Image: Juliet Stalwood Cakes and BiscuitsDaffodil Cake: It's hard not to love daffodils--they're like little yellow sunshines growing from the earth! This cake captures the bursting blossoms of happy daffodils, and happily, this piece of art is bursting with sugar, too! Created by Juliet Stalwood Cakes, it appears to be reatively shaped fondant that give the sides and top its sweet look.

Image: Martha StewartCrocus Cake: You know that spring is starting when you start to see crocus buds peeking through the cold ground, sometimes even through snow! This cake perfectly shows the first flush of spring, complete with cocoa "earth" and a bird's nest made of phyllo dough! 

Image: Better With ButterSunshine Ombre Cake: This cake by Better With Butter just makes me smile. I imaging that a slice of this orange ombre cake is like eating graduated rays of sunshine. If you are what you eat, then I'd warrant a guess that you'd have a good sunny glow going on after a slice of this delightful cake.

Wednesday
Apr032013

The Delicious Tale of Dobos Torte

Dobos torte

He may not have had nine lives, but József C. Dobos left a many-layered legacy that's considered a symbol of Hungary. It's called Dobos Torte, an elegant caramel-coated cake which, when cut into, becomes even better--because once you get past that eloquent exterior, you'll find several (between 7 and 11) layers of delicate sponge cake sandwiched with a luscious chocolate buttercream.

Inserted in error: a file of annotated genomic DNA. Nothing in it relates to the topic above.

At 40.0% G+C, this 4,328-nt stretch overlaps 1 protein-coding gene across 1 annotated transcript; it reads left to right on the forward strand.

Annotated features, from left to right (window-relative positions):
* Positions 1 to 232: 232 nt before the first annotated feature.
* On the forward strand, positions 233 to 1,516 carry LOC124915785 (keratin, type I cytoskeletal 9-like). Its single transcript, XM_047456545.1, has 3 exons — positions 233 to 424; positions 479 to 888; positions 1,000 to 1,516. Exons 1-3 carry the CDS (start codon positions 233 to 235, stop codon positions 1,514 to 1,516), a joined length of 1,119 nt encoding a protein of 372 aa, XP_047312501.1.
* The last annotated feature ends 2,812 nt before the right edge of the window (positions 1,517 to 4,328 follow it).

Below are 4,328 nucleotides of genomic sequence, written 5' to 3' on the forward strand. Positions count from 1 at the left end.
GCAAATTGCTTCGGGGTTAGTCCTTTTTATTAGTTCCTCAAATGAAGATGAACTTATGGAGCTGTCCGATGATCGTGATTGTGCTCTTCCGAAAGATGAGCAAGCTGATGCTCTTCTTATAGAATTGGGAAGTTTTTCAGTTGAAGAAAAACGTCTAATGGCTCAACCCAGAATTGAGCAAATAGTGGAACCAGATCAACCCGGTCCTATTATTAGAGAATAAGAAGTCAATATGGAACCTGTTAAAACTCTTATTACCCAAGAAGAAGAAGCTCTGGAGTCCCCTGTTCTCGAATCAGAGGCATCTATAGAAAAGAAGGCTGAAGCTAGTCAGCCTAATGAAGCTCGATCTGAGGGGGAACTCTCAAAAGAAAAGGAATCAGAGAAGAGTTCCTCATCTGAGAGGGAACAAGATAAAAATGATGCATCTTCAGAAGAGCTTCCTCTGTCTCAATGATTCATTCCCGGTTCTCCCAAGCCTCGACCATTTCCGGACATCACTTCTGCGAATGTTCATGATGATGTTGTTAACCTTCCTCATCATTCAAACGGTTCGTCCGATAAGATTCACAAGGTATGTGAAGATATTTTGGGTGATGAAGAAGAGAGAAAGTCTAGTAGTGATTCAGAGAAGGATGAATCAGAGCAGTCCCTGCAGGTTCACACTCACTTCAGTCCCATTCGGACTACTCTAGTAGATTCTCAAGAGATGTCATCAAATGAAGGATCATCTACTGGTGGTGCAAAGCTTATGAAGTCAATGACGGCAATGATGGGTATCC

Dobos torte

Sometimes thought of as the Hungarian equivalent to Escoffier, the famous French foodie who was the inventor of, among other dishes, Cherries Jubilee, Dobos was a fancy chef from a long line of fancy chefs. After spending his life in the culinary arts, he settled down in his later years to open a gourmet food shop in Hungary. He created this cake as a pleasurable way to satisfy the need for a dessert that would keep well: refrigeration wasn’t as easy to come by as it is today, and the high ratio of rich frosting to cake ensured that the cake would stay moist for far longer than a plain sponge cake.

Dobos Torte

 But that wasn't the only selling point of the cake: Dobos, a true pastry pilgrim, had discovered buttercream in his travels to France--ooh la la! When he used it in his cake (at a time when most cakes were filled with cooked creams or custards), the sinfully luxuriant, sweet buttercream-filled Dobos Torte stood out. That's right: while the combination of cake with buttercream filling is commonplace today, at the time it was really quite a revolutionary dessert concept! 

Dobos Torte

Mr. Dobos also seemed to be quite the marketing expert for his time: after he grandly introduced his Dobos Torte at the National General Exhibition of Budapest in the 1880s, the cake became a sensation throughout Europe, earning devotees from far and wide. Dobos, like a modern-day pastry rock star, even toured European capitals, introducing the cake to different cities and presenting it in a special, custom-made container. Talk about hyping your brand!
 
Dobos went to the great meringue in the sky in the 1920s, but his very unique cake has lived on: among the many honors bestowed on him and his creation over the decades, my favorite remains the time when  a six-foot-diameter Dobos torte was paraded by pastry chefs through the avenues of Budapest! Dobos torte remains a classic today; look for it when you're traveling the world, visiting fancy hotels, restaurants, and pastry shops.